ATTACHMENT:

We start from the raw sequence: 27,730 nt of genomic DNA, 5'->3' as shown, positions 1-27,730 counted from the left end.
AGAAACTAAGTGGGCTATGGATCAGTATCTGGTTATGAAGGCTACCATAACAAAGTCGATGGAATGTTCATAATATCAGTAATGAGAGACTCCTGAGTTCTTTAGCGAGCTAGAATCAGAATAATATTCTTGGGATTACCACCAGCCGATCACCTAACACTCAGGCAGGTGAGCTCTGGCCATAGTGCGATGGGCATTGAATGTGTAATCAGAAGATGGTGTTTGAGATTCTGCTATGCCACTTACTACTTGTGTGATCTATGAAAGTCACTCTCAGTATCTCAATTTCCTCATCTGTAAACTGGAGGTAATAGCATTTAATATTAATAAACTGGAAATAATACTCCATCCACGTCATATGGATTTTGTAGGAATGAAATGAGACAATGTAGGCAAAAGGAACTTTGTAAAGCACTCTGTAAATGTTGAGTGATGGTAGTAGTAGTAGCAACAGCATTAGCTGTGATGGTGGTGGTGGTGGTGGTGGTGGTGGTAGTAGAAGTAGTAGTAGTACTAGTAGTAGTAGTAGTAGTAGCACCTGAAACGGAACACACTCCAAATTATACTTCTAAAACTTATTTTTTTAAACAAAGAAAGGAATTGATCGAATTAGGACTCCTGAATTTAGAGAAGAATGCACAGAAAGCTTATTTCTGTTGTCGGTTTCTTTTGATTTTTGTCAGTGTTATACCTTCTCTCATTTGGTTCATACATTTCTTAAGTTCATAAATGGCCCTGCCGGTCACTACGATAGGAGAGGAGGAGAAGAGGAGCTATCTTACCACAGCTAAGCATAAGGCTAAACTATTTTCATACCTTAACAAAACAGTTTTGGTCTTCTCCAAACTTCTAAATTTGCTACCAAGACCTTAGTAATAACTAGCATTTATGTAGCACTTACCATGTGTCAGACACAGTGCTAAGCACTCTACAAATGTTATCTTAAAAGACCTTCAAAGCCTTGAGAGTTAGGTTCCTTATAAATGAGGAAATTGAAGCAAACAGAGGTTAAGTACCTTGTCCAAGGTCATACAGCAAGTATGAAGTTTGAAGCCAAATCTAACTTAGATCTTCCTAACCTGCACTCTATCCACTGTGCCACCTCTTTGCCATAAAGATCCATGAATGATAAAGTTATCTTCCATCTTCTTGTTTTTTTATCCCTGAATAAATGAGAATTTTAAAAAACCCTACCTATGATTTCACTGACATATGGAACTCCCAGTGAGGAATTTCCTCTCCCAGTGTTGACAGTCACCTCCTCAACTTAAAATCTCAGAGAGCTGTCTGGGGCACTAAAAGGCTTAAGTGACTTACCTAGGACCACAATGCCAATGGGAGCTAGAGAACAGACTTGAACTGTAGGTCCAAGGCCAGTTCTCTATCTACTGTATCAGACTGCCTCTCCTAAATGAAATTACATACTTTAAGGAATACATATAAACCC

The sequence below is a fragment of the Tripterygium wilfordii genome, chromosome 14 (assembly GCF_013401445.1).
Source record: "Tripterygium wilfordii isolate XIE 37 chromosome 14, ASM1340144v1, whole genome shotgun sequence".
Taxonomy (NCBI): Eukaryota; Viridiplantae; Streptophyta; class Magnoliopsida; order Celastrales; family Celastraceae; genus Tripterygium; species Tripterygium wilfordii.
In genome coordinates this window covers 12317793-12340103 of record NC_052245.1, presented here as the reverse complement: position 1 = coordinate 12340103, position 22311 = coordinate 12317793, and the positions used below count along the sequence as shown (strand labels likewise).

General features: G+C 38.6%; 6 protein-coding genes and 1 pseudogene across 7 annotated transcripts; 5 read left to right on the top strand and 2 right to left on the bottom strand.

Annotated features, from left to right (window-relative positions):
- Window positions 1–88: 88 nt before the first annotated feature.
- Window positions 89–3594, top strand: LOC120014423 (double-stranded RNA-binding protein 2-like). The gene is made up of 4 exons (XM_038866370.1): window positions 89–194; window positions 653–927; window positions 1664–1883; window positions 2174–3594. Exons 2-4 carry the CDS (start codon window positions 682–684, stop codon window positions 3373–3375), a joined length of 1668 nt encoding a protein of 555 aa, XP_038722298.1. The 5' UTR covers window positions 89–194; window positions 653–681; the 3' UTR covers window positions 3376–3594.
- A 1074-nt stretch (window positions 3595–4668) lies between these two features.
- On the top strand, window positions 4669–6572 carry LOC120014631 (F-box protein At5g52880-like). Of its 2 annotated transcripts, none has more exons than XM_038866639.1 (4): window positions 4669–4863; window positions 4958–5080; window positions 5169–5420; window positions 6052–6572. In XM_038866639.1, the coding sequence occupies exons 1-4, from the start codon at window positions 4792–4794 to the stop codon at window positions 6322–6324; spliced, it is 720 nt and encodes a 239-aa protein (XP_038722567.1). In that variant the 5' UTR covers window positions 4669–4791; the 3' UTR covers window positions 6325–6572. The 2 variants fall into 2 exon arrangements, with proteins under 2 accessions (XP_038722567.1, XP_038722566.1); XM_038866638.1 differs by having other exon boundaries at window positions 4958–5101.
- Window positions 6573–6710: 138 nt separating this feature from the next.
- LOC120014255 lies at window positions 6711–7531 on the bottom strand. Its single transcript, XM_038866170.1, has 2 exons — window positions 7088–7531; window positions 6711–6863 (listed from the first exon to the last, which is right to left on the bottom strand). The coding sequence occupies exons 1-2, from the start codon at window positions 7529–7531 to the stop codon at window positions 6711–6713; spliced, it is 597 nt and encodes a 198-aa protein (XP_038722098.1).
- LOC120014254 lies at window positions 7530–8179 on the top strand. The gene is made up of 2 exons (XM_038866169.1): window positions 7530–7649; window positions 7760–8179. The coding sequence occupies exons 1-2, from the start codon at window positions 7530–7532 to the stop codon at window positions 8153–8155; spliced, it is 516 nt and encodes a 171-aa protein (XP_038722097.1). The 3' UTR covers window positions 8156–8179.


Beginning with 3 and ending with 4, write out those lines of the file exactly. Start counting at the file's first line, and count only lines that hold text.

The sequence below is a fragment of the Tripterygium wilfordii genome, chromosome 14 (assembly GCF_013401445.1).
Source record: "Tripterygium wilfordii isolate XIE 37 chromosome 14, ASM1340144v1, whole genome shotgun sequence".